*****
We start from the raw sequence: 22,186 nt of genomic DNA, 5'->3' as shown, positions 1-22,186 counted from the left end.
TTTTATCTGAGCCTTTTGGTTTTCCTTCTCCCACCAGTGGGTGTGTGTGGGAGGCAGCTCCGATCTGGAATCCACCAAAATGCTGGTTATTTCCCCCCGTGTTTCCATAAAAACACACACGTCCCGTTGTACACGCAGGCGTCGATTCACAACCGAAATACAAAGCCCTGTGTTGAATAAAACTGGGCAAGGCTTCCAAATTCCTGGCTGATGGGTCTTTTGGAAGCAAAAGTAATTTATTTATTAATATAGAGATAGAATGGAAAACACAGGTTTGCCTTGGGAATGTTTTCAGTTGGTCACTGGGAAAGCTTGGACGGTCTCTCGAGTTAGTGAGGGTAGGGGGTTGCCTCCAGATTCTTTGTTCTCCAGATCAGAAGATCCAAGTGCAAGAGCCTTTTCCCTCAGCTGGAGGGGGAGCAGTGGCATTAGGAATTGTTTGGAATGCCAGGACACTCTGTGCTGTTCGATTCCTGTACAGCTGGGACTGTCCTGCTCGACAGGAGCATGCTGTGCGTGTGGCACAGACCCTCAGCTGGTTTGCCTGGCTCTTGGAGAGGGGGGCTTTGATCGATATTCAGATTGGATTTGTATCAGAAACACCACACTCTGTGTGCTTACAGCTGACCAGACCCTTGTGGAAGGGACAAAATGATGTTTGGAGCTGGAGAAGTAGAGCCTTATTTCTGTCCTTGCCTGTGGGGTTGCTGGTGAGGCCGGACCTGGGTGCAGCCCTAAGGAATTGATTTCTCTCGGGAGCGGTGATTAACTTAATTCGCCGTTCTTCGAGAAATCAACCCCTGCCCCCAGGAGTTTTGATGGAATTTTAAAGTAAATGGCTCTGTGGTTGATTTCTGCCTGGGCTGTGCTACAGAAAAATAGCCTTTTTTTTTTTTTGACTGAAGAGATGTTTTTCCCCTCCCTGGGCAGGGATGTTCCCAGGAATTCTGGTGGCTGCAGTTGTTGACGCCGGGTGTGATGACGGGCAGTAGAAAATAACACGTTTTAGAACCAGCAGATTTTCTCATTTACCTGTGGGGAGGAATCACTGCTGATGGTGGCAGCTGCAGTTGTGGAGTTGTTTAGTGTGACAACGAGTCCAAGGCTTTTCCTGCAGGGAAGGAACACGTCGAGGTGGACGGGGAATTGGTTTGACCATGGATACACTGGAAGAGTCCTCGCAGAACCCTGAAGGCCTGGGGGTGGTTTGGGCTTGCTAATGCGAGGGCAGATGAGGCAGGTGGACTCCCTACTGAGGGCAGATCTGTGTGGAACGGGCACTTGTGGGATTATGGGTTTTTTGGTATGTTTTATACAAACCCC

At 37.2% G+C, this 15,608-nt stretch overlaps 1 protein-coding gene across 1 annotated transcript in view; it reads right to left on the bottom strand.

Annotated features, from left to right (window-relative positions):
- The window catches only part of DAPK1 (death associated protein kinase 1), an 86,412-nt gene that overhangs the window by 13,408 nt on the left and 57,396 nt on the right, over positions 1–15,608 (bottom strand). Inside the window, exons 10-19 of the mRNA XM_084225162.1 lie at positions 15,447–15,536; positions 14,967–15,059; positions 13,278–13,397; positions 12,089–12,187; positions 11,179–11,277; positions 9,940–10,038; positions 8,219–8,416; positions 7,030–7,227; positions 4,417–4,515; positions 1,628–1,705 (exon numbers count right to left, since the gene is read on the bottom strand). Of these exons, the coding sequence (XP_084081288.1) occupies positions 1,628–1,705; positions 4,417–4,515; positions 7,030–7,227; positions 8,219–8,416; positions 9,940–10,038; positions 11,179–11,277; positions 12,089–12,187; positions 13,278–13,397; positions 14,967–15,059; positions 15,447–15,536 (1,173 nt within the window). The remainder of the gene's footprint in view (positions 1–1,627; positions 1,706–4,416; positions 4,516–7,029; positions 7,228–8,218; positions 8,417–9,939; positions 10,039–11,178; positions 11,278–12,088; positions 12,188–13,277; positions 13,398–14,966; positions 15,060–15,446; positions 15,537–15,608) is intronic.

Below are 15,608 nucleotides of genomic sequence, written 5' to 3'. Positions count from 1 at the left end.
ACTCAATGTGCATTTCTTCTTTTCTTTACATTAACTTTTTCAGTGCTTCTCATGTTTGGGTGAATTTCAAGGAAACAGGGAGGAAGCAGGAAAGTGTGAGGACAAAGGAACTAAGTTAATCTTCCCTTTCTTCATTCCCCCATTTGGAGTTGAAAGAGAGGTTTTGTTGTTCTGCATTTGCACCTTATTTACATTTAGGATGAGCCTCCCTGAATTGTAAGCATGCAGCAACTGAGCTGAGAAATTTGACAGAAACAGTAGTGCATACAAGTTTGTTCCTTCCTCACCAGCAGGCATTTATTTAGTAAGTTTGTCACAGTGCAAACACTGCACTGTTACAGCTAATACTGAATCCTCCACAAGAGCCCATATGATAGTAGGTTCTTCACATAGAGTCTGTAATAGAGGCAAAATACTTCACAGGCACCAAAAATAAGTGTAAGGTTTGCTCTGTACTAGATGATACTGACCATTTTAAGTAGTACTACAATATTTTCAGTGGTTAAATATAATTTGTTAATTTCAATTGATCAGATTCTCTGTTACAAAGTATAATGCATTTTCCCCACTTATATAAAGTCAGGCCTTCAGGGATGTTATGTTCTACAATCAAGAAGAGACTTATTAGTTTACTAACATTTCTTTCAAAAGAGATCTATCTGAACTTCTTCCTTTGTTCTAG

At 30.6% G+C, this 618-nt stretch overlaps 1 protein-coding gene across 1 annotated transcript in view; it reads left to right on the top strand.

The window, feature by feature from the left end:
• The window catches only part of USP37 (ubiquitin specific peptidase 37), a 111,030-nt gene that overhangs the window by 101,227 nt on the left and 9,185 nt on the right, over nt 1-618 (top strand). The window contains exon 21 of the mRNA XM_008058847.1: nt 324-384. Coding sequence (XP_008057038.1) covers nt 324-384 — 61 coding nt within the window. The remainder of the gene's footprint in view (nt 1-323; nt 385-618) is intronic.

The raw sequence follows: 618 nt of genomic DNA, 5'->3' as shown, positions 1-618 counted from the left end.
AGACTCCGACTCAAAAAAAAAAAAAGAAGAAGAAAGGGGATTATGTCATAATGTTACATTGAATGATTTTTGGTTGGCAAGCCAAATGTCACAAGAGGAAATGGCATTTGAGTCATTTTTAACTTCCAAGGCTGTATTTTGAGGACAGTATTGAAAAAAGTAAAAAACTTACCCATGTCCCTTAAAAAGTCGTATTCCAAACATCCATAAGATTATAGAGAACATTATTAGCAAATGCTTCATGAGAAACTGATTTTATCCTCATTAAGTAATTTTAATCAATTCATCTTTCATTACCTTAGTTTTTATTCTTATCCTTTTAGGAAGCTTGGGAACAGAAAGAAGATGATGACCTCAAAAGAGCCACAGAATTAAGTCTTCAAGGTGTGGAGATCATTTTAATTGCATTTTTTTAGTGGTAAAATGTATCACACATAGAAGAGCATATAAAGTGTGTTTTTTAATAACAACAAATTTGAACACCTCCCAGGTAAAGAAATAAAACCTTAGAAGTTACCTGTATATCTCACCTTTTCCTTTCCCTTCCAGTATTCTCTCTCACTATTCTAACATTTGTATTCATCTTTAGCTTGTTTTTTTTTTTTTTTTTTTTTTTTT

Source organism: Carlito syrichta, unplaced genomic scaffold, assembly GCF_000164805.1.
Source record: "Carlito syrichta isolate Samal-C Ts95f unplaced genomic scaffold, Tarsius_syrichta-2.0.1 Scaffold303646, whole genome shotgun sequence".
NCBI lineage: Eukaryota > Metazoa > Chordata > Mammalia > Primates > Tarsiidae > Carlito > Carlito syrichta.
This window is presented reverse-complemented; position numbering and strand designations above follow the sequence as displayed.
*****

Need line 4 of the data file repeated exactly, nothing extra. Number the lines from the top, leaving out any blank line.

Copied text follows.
Annotated features, from left to right (window-relative positions):